The workplace has changed a lot, in the last 20 years. Today, there’s some form of computer at every desk, telecommuting is common, and traditional cubicles have given way to more collaborative work spaces.
Where do we go, from here?
Well, PSFK, a popular blog that also acts as a consultancy, has come up with its own version of the future of work, based on ideas that are already gaining ground. Their report runs to 138 pages (and costs around $150), but I’ve summarised several of the main points (and some input from other sources) below.
A recent LSE/PSI project suggests the existence of a digital divide, with manual workers having less opportunity to learn and exercise new information-based skills – even though their knowledge of IT is substantial, from using computers at home.
At government level, there’s a widespread belief that the key to genuine improvements lies in encouraging more skills training among employees – especially in the areas of information and telecommunications technology. Policy-makers see raising the level and value of formal educational qualifications as vital to improving competency at work, and promoting more innovation and creativity.
In future, learning initiatives for young entrepreneurs will become common. In the Enstitute model, university students are matched with start-ups, where they learn the ins-and-outs of a company, take relevant Skillshare classes, work on projects, and sit in on panels.
Virtual learning libraries will abound, where entrepreneurial experts can leave advice in written and video form. There’s a precedent for this, in today’s online education industry.
Rise of the Machine
In the 19th and 20th centuries, waves of automation eliminated jobs in key economic sectors like agriculture. Yet, when workers learned the necessary skills, new opportunities were identified, and labour could be redeployed.
Automation is here to stay, and will continue to sweep across nearly every vertical industry and market sector. It’s believed that the new trend in Labour Force Innovation will create more time for workers to think creatively, innovate, and be more stimulated and engaged in their work, after repetitive tasks are reduced.
· The rise of wearable devices with built-in sensors will usher in the Quantified Worker. Analysis of data from badges, name tags, wristwatches and other gadgets worn by employees will give management new insights into who’s interacting with whom, and which environments are most innovative and productive.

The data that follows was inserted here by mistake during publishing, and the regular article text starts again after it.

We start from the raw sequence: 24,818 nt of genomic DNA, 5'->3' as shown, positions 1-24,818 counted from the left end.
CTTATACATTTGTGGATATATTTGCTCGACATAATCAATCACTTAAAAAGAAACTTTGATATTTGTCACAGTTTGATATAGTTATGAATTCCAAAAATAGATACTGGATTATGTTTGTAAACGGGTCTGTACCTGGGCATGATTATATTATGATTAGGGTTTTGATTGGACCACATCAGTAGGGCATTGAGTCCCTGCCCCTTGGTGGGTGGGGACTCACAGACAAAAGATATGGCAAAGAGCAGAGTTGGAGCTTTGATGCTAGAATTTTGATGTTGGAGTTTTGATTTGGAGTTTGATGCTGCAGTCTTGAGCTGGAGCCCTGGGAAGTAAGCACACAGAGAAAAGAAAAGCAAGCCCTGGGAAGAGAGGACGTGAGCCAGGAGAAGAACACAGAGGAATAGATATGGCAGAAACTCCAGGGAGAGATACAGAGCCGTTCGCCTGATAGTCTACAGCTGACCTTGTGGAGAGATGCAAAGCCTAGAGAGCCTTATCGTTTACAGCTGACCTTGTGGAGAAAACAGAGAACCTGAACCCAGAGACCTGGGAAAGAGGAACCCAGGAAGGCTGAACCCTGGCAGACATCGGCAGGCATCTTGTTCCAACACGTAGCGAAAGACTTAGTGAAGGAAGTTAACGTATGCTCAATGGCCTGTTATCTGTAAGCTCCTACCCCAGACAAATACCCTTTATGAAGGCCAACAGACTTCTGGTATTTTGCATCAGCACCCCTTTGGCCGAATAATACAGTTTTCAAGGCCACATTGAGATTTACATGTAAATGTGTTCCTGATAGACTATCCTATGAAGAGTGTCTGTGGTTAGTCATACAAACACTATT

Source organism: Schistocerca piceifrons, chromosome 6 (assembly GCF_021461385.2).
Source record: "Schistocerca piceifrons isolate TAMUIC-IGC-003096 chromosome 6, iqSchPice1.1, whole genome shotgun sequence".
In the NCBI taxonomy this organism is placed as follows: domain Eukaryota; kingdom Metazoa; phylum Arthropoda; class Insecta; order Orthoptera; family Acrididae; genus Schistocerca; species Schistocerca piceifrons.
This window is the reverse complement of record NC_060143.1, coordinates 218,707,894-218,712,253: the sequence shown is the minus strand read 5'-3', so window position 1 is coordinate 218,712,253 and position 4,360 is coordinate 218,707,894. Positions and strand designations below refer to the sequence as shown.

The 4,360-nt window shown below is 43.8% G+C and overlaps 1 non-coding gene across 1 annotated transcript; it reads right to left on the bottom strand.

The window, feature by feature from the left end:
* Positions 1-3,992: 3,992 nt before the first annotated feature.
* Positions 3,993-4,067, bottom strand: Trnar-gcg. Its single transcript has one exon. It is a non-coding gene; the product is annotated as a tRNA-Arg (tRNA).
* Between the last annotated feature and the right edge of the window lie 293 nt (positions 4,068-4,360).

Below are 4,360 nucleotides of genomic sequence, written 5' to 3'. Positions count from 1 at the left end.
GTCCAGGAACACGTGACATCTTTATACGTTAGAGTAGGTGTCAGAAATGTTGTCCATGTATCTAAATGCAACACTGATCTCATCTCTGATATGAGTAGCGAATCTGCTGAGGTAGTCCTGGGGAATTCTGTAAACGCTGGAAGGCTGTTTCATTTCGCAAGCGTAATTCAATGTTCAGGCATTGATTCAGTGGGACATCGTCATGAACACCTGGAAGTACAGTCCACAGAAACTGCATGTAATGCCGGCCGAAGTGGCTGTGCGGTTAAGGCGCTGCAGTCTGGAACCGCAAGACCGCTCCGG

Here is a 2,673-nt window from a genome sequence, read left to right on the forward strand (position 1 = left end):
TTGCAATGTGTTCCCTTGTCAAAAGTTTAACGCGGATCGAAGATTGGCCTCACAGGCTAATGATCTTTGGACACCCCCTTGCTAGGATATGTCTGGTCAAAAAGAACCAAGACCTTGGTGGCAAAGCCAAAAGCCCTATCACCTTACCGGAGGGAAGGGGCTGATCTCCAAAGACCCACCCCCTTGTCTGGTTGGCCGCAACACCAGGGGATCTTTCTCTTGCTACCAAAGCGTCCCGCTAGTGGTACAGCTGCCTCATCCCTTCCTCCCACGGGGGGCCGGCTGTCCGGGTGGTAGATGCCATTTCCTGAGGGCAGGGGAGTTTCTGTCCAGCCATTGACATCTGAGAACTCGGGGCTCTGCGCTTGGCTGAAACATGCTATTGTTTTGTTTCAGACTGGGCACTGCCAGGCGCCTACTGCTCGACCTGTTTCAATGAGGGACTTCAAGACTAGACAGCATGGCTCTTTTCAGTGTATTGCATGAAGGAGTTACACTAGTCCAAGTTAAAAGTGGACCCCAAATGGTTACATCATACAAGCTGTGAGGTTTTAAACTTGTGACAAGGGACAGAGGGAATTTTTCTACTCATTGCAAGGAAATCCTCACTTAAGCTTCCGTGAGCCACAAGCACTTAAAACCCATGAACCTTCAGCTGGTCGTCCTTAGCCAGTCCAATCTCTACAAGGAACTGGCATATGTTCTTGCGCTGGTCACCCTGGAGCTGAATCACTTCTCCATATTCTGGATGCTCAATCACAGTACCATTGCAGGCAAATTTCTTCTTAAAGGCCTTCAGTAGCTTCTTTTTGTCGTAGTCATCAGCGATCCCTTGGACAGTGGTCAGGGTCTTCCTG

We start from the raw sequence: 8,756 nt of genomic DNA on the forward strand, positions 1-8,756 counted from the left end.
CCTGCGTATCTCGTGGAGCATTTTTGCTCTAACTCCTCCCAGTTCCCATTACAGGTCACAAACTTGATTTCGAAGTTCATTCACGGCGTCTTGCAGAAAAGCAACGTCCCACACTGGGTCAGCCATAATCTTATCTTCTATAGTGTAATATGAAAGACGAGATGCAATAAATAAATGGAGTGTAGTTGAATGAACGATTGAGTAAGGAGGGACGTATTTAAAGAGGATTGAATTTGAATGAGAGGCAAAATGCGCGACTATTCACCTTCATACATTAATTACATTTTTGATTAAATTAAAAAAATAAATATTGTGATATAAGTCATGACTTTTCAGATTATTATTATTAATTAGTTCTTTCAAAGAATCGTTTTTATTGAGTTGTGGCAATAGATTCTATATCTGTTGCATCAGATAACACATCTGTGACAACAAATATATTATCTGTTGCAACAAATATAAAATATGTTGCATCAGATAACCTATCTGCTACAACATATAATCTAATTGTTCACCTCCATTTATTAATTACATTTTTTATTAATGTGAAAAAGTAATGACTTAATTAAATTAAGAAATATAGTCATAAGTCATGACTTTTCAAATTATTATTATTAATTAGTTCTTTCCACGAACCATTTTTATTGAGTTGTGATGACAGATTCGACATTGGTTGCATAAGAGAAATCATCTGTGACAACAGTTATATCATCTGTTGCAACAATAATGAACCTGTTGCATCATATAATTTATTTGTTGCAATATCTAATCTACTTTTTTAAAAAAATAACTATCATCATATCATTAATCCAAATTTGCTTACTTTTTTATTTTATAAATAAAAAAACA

· Social prestige will become more integrated into working life. A video game company called Valve already uses a peer ranking system, to keep track of employee skill levels, contributions, and overall “value”.
· An office feedback culture will develop, where employees can post ideas in real-time to online suggestion boxes. There may be “workplace sentiment readings,” and anonymous feedback systems which block the identity of giver and receiver.
· Skills marketplaces – social tools allowing employers to quickly assess an applicant’s skills – will become popular. Mozilla’s Open Badges project, which lets people display their skills via badges on social media profiles, is an example.
· Social communication tools like Yammer, Instant Messenger, Dropbox, and Google Docs make telecommuting possible, and will become more sophisticated. Tools like Shift will let workers collaborate across different companies, and virtual collaboration spaces will also emerge.
· Industrial Colour has already rolled out a digital table app that works with Samsung’s Touch Table, while the design software developer Sunglass has created a program similar to AutoCAD which engineers, designers, and architects can use online.
As an evolution from many of today’s tech company offices, we’ll have the pop-up workplace:
· modular work pods
· attractive sound-absorbing booths
· mobile workstations that roll around
· “pink noise” systems that block out nearby conversations (already developed by Autodesk)
· a serious consideration of the effects of long hours of sitting on the human body – which means standing furniture (like Focal’s), chair-based exercise systems (e.g. the OfficeGym), and treadmill workstations
New Digital Frontiers…
· With current advances to in-home high-definition video conferencing, desk-lamp shaped projection devices, and haptic remote robots (which mirror a user’s body reactions on a robot located elsewhere), telepresence looks to be the wave of the future. Though it has a long way to go before it’s useful for office work, it may have more immediate applications in medicine, education, and retail.
· Quantum computers have the potential to be millions of times faster than even our most powerful supercomputers. Super-secure transactions will result from quantum cryptography, and quantum data storage will achieve unparalleled densities. This new technology is expected to begin affecting our daily lives within a decade.
· Quantum technology will accelerate the potential for genomics and nanotechnology to cure disease. Synthetic blood has already been developed, while synthetic organs and programmable cell therapies will soon be able to extend longevity, and restore bodily functions. Nanoparticles are currently being engineered to deliver drugs to specific receptors on specific cells.
· Apple’s Siri, the conversational interface available on iPhones and iPads; and Watson, the IBM supercomputer that competed and won on the game show “Jeopardy!”, may herald the arrival of strong artificial intelligence (AI). With developments in processing capacity and storage, it’s projected that a human-like AI could develop as early as 2030.
So, barring an unforeseen collision with an asteroid, our future looks fairly bright.